Ok if you've made it this far you've determined how someone gets paid and thought about how that may incentivize them. You've learned how they are regulated, whether they are a fiduciary and if they have any customer complaints or other regulatory problems. The next things you may want to consider are other qualifications like education and experience and certifications. I (Zachary) have a bachelor’s degree in finance (Cum Laude, that I earned while working full time). I also have a law degree from SMU, passed the TX State bar the first time (though I do not practice law), I have been a Certified Financial Planner for 12 years. Adam has a bachelor’s degree from UT (he is the smarter brother), a law degree from UT (see better law school), also passed the bar on the first try (also does not practice law) and is also a CFP. Adam is a Marine, so I try not to irritate him too much.
There are a bunch of designations in the financial planning industry. Some of them are difficult to get and have some value to you as a consumer and some are easy to get and are garbage. The ones to look for that would indicate hey this is a smart dedicated person are CFA, CPA or CFP. If someone took the time and effort to get one of these, they know some stuff. In addition, those have their own regulatory bodies and code of ethics that an unscrupulous person might get entangled in if they were in the habit of messing their clients around. For example, to get or maintain any of those designations, you cannot have a criminal background. The CFP board has its own set of fiduciary standards that CFPs owe to their clients.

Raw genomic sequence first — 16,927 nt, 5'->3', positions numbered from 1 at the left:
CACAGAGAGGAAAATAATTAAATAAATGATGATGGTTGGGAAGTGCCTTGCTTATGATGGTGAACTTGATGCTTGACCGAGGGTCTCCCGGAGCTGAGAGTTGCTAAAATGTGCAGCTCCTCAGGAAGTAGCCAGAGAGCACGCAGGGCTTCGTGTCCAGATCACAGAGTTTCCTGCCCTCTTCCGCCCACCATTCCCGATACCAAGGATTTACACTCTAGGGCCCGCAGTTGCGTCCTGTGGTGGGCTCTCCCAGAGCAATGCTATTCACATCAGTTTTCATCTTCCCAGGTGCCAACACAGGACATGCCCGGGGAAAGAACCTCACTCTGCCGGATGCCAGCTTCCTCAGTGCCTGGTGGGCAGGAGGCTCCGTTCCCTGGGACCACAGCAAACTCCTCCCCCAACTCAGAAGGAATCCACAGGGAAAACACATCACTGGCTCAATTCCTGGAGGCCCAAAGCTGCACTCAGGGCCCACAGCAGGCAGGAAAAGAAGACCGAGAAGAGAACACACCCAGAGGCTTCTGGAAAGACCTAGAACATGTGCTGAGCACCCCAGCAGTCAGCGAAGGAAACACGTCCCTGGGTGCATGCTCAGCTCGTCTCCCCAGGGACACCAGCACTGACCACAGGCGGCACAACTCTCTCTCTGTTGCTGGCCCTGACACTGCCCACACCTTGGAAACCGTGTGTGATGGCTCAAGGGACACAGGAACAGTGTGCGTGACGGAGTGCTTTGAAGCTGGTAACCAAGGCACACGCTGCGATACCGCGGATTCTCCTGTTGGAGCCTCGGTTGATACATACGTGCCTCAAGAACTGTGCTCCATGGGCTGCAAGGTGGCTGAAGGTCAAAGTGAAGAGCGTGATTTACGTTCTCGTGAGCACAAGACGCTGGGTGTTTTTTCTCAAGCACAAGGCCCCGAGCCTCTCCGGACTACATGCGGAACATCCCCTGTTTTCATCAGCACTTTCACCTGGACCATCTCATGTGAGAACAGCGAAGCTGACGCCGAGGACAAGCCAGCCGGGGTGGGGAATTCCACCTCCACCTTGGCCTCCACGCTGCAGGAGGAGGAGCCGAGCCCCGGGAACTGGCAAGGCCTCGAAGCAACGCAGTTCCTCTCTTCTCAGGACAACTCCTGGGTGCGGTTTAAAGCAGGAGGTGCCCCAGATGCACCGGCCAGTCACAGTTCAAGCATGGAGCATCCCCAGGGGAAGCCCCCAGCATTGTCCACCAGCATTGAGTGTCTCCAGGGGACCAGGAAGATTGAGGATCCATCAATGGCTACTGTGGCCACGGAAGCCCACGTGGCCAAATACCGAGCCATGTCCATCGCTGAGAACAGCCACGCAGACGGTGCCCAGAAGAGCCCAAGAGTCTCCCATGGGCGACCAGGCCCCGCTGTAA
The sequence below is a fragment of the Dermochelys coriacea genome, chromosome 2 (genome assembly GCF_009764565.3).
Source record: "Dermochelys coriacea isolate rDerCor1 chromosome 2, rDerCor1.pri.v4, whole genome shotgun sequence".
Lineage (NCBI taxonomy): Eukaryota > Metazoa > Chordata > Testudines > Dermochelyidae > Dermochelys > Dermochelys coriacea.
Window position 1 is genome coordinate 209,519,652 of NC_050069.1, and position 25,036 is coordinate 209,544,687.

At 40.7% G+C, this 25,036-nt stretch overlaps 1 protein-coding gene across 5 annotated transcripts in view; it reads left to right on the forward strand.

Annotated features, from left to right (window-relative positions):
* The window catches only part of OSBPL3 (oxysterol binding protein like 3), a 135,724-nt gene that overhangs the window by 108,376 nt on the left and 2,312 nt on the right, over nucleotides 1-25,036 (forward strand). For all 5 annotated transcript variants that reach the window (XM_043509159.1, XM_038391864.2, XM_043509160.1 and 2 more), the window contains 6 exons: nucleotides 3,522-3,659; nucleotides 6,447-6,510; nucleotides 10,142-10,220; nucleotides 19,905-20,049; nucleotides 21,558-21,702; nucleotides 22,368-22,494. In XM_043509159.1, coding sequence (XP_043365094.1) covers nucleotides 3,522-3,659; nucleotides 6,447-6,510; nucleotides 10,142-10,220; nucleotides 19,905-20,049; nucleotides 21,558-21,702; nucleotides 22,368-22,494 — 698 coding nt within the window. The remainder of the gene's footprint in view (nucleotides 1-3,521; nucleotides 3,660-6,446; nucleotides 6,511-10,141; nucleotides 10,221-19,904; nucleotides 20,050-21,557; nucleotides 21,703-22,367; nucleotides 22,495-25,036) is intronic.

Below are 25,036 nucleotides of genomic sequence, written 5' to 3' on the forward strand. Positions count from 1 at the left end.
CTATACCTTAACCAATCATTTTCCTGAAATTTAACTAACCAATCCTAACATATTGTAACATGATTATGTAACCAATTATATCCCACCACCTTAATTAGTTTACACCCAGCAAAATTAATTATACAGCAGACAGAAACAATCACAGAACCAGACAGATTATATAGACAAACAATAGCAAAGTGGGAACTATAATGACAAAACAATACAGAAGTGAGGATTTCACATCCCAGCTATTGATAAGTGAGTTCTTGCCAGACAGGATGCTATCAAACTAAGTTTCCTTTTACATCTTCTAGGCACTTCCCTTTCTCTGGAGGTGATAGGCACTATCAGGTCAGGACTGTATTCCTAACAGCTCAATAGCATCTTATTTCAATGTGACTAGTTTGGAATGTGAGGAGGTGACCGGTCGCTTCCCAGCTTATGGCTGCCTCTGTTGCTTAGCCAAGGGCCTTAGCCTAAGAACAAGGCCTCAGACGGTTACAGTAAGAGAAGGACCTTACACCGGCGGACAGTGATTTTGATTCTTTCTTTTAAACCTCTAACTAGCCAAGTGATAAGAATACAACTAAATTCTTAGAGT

You can search for a CFP near you here: https://www.letsmakeaplan.org/
You might look to see if the person or firm you are looking at has reviews left by clients in the places people leave reviews online. Google reviews, etc. Some financial advisors get listed with the Better Business Bureau BBB. That is another legitimate spot either happy or dissatisfied customers may leave feedback about their experience with the advisor.
Finally, there is one more important factor in selecting a financial advisor. Is this someone you like and trust? Do they speak in a way that you understand and that makes sense to you? Do you get the feeling they have your best interest at heart? Part of their job will be to help you make complex decisions and explain them in easy-to-understand language. Be sure you go with someone who both you and your spouse like and trust. There are many financial advisors in Houston, so find one that makes sense to you.